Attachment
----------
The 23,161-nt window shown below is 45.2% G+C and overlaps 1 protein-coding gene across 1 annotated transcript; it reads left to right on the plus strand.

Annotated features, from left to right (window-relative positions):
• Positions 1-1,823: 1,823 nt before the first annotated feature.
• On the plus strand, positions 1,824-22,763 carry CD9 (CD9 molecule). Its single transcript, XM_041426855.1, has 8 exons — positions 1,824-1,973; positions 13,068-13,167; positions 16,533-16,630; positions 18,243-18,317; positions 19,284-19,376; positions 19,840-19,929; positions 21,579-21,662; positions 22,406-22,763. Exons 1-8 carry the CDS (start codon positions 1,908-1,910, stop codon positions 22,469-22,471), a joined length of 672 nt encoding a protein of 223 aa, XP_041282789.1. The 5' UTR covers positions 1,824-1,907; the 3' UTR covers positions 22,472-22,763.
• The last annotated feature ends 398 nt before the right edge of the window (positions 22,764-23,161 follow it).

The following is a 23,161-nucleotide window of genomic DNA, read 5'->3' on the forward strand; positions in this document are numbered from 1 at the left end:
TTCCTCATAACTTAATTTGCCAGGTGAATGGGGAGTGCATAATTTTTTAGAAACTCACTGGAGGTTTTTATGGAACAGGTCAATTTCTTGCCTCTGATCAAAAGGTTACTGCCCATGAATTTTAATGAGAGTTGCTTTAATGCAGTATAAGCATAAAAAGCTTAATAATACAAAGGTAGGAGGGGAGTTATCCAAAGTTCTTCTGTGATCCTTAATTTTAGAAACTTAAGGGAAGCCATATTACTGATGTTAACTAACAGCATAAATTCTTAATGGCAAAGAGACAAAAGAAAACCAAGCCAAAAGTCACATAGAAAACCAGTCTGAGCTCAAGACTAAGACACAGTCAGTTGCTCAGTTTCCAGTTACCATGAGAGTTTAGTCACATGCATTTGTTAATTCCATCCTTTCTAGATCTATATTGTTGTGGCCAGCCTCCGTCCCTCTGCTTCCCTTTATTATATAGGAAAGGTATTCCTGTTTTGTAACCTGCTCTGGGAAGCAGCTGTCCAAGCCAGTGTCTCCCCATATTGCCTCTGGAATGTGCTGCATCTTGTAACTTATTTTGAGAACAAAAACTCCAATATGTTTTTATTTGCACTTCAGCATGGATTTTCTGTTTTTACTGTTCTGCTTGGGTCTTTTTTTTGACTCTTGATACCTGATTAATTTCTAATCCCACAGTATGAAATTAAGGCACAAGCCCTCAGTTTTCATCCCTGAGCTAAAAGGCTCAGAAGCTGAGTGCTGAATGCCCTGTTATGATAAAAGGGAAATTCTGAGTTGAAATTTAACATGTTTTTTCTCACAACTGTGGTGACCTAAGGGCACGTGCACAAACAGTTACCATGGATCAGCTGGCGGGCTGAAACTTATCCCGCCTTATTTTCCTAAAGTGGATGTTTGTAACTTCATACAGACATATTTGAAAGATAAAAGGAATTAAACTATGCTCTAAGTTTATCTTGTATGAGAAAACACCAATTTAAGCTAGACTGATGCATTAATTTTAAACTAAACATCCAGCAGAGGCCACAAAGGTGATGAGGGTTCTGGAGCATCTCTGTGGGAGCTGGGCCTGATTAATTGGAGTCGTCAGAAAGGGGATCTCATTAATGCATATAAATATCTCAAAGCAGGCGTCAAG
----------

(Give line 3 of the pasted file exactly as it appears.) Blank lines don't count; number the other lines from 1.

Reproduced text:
• Positions 1-1,823: 1,823 nt before the first annotated feature.